This merging of your consciousness with the forces that shape weather is the single most important quality an effective weatherworker can develop. It occurs naturally in some people, especially when they are young. Many anecdotes of spontaneous weatherworking involve weather in which the speaker took a particular joy and delight. Native peoples and magick-workers throughout history also developed this quality through their training and their close kinship with Nature. But we Pagans of the urban, climate-controlled and automated 20th century must relearn this skill from scratch.

Interestingly, much of the folklore about weather magick reveals a hint of this kind of consciousness at work. For example, it was commonly believed that winds could be captured in bags or knotted ropes. Sailors would buy winds from witches, tied into cords or scarves; to raise a wind, a knot was loosened. We can clearly see the psychological trick that turned the sailor into a (momentary) weatherworker. Binding is a powerful psychological symbol. The sailor subconsciously identified with the bound wind and the sense of relief it would feel when it was untied. He could imagine himself leaping to freedom after being so restrained. He would untie the knot in the belief that he was essentially releasing something alive, akin to himself – and the wind would blow. In a similar way, witches who scattered droplets with their brooms to make rain placed themselves in the role of clouds, showering water on the earth. Performers of “rain dances” imitated the rhythmic pounding of falling rain, sharing the physical sensation of rain with their bodies. Witches were believed to “whistle up the wind” (the reason that whistling on ships was considered “bad luck” – it brought more wind than was wanted). Whistle like the wind and you become a wind yourself – the wind will whistle back.

As you work on merging with weather, you will become aware of what might be humorously called “the Tao of Weatherworking”-doing without doing, changing the flow without forcing change. Difficult to describe, this skill will come to you from within. The easiest way to explain it is to say that weatherworking is achieved not by visualizing, not by willing, but by placing yourself in a state where the desired result already exists. You become the result-or, in another sense, you are dancing the result, without thought, in relationship with the great and small spirits all around you. You do not “call” these spirits but place yourself in a state where you and they are linked (as you always are).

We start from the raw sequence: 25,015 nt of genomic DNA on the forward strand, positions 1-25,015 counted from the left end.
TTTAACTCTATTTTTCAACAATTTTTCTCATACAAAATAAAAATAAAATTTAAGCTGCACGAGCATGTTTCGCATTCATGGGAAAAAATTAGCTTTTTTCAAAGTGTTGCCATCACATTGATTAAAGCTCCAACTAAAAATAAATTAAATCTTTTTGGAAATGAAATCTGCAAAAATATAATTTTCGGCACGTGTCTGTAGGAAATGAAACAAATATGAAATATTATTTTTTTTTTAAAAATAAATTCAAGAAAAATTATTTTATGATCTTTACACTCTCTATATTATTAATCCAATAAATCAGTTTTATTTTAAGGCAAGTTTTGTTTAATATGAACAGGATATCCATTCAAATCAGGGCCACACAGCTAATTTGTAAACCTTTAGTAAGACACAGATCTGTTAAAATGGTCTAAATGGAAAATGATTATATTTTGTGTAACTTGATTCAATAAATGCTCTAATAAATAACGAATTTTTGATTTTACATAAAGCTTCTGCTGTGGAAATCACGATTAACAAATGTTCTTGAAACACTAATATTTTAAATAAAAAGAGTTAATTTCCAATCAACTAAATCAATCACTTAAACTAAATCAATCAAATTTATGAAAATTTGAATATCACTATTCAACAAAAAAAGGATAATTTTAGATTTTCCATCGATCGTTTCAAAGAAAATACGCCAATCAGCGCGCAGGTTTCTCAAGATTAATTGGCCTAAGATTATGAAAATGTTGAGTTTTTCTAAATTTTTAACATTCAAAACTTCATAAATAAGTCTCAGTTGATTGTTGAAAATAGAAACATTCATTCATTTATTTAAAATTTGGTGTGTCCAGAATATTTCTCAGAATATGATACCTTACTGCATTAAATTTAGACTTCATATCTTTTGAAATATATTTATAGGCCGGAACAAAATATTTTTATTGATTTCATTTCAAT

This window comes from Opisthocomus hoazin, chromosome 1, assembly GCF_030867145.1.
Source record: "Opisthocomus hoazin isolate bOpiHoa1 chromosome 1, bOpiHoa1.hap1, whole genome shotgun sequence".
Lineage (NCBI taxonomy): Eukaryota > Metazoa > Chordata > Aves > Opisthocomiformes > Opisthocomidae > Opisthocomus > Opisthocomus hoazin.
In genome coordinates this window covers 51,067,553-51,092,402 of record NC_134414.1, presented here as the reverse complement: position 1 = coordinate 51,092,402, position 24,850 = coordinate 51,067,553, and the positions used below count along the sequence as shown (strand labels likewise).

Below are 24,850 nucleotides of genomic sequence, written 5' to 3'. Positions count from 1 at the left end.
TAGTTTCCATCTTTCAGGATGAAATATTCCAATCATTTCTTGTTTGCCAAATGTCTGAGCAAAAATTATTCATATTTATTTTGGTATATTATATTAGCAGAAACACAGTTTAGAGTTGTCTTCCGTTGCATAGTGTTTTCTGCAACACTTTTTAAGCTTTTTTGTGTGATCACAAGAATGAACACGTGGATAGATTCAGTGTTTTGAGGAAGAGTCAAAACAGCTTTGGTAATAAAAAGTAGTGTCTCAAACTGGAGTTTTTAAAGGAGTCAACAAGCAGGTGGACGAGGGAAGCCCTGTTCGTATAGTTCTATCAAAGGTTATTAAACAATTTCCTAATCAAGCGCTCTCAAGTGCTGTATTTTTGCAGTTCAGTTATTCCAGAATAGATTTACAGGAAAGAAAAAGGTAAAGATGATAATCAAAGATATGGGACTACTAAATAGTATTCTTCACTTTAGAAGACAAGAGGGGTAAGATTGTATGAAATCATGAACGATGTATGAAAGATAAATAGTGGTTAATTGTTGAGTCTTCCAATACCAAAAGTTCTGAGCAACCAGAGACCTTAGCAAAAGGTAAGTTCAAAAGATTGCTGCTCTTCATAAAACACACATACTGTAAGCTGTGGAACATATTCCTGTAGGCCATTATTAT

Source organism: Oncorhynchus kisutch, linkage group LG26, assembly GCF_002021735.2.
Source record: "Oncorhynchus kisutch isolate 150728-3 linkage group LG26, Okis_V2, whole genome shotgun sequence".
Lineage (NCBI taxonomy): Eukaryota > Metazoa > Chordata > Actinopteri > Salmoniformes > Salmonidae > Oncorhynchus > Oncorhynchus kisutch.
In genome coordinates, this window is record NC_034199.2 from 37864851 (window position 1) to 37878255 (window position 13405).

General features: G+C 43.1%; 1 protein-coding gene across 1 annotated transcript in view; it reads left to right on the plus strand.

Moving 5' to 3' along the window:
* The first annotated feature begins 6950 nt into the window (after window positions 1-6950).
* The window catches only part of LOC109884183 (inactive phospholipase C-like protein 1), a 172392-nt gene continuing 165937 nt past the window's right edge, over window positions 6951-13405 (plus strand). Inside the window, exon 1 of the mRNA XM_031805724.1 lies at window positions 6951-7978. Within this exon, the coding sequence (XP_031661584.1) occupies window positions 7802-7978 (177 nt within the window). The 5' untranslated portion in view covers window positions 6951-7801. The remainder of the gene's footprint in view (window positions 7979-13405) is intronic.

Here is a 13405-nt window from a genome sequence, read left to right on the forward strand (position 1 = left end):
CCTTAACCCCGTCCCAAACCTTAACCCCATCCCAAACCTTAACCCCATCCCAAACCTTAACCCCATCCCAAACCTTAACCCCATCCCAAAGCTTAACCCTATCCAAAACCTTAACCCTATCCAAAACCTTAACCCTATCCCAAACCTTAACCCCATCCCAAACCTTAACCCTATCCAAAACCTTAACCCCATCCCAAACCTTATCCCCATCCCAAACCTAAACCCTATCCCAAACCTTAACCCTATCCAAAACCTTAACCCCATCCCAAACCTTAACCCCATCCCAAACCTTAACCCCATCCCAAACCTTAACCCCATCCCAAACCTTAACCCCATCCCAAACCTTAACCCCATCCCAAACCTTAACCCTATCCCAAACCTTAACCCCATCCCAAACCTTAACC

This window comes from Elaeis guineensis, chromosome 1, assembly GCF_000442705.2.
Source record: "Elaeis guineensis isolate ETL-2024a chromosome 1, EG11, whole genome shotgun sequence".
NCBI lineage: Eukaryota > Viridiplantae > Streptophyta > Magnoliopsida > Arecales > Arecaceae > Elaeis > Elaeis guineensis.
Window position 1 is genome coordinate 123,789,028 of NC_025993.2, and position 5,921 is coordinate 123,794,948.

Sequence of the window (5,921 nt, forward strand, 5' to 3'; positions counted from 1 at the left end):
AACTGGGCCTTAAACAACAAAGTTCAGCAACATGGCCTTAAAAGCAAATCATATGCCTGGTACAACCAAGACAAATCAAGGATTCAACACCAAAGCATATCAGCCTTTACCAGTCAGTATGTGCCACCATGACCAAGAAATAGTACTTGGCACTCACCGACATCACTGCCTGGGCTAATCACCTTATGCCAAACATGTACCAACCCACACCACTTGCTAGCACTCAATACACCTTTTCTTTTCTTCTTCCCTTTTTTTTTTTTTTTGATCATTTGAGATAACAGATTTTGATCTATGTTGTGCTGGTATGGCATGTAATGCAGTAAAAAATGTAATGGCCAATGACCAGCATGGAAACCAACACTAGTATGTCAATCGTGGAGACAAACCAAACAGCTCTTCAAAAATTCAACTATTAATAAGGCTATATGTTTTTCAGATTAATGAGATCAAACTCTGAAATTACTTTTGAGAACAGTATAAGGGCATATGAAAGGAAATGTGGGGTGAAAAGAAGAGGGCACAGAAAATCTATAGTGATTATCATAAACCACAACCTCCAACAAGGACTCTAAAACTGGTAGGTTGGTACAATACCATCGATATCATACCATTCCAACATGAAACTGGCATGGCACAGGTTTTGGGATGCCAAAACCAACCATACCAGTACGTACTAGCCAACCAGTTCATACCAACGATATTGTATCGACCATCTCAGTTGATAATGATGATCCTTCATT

Here are three exercises that will help you develop this skill.

Dispersing a cloud: Choose a day (or moonlit night) when the air is calm and stable, and the sky is filled with “fair weather clouds” of different sizes. Find a spot where you can lie on the ground looking up for some period of time. Select a small cloud, or cloud-wisp, and focus on it. Speak to the cloud and allow your energy to meld with it. If the cloud complies, feel yourself spreading out into the sky, losing your cloud-identity into the air surrounding you. After a few minutes, center yourself in your body again. Notice any changes in the cloud (if it still exists).

Calling breezes: Choose a time when the air is very still and calm. Find a sheltered place outdoors to sit quietly. Send your consciousness out upon the air and speak to the spirits surrounding you. Feel the currents of air bending toward you, speeding up as they approach and releasing energy as they pass. As you do this, notice any breezes which touch your face, and their direction and strength.

As a variant, feel your own energy flowing outward toward other objects that will move in a breeze (you might hang a light windchime or mobile nearby). Experience the sensation of being a breeze which parts and flows and pushes against solid objects, moving with them and making them move. Notice the results.